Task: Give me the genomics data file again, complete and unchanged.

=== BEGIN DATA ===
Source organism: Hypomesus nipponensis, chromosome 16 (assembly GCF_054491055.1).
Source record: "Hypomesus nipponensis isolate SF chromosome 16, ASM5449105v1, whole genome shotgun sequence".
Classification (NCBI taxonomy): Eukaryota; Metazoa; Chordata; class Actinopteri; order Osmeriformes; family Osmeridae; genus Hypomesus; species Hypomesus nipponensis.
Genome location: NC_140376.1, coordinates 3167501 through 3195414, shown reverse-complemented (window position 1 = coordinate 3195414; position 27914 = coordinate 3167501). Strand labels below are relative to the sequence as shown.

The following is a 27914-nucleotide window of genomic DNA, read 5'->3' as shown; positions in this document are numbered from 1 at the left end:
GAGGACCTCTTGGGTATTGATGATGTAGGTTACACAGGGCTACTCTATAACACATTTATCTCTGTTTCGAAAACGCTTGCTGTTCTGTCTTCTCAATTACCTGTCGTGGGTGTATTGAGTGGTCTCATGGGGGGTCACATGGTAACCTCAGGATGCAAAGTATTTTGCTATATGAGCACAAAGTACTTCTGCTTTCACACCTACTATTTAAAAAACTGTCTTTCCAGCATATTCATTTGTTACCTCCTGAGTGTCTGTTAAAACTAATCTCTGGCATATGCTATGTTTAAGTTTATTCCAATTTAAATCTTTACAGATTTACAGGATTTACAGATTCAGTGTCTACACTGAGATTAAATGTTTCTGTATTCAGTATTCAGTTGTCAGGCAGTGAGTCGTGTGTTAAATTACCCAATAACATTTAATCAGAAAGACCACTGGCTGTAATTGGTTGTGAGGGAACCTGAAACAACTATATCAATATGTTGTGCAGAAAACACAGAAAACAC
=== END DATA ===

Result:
Source organism: Hypomesus nipponensis, chromosome 16 (assembly GCF_054491055.1).
Source record: "Hypomesus nipponensis isolate SF chromosome 16, ASM5449105v1, whole genome shotgun sequence".
Classification (NCBI taxonomy): Eukaryota; Metazoa; Chordata; class Actinopteri; order Osmeriformes; family Osmeridae; genus Hypomesus; species Hypomesus nipponensis.
Genome location: NC_140376.1, coordinates 3167501 through 3195414, shown reverse-complemented (window position 1 = coordinate 3195414; position 27914 = coordinate 3167501). Strand labels below are relative to the sequence as shown.

The following is a 27914-nucleotide window of genomic DNA, read 5'->3' as shown; positions in this document are numbered from 1 at the left end:
GAGGACCTCTTGGGTATTGATGATGTAGGTTACACAGGGCTACTCTATAACACATTTATCTCTGTTTCGAAAACGCTTGCTGTTCTGTCTTCTCAATTACCTGTCGTGGGTGTATTGAGTGGTCTCATGGGGGGTCACATGGTAACCTCAGGATGCAAAGTATTTTGCTATATGAGCACAAAGTACTTCTGCTTTCACACCTACTATTTAAAAAACTGTCTTTCCAGCATATTCATTTGTTACCTCCTGAGTGTCTGTTAAAACTAATCTCTGGCATATGCTATGTTTAAGTTTATTCCAATTTAAATCTTTACAGATTTACAGGATTTACAGATTCAGTGTCTACACTGAGATTAAATGTTTCTGTATTCAGTATTCAGTTGTCAGGCAGTGAGTCGTGTGTTAAATTACCCAATAACATTTAATCAGAAAGACCACTGGCTGTAATTGGTTGTGAGGGAACCTGAAACAACTATATCAATATGTTGTGCAGAAAACACAGAAAACAC